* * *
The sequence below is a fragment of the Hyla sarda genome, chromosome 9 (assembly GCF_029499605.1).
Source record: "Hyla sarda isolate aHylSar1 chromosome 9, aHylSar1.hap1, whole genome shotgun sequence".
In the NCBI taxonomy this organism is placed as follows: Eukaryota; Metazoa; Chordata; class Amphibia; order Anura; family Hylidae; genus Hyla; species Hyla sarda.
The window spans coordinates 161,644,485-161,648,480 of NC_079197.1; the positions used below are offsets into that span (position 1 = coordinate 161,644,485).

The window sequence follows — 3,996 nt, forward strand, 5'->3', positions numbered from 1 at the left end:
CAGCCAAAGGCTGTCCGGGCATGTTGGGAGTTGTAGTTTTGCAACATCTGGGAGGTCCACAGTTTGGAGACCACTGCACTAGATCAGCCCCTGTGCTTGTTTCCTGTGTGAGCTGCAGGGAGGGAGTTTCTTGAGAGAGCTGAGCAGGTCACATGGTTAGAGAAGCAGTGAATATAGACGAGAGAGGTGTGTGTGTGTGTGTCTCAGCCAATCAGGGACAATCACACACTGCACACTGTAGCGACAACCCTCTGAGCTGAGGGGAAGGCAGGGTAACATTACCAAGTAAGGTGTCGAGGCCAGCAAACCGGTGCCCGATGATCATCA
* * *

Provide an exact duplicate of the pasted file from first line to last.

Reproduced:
The sequence below is a fragment of the Hyla sarda genome, chromosome 9 (assembly GCF_029499605.1).
Source record: "Hyla sarda isolate aHylSar1 chromosome 9, aHylSar1.hap1, whole genome shotgun sequence".
In the NCBI taxonomy this organism is placed as follows: Eukaryota; Metazoa; Chordata; class Amphibia; order Anura; family Hylidae; genus Hyla; species Hyla sarda.
The window spans coordinates 161,644,485-161,648,480 of NC_079197.1; the positions used below are offsets into that span (position 1 = coordinate 161,644,485).

The window sequence follows — 3,996 nt, forward strand, 5'->3', positions numbered from 1 at the left end:
CAGCCAAAGGCTGTCCGGGCATGTTGGGAGTTGTAGTTTTGCAACATCTGGGAGGTCCACAGTTTGGAGACCACTGCACTAGATCAGCCCCTGTGCTTGTTTCCTGTGTGAGCTGCAGGGAGGGAGTTTCTTGAGAGAGCTGAGCAGGTCACATGGTTAGAGAAGCAGTGAATATAGACGAGAGAGGTGTGTGTGTGTGTGTCTCAGCCAATCAGGGACAATCACACACTGCACACTGTAGCGACAACCCTCTGAGCTGAGGGGAAGGCAGGGTAACATTACCAAGTAAGGTGTCGAGGCCAGCAAACCGGTGCCCGATGATCATCA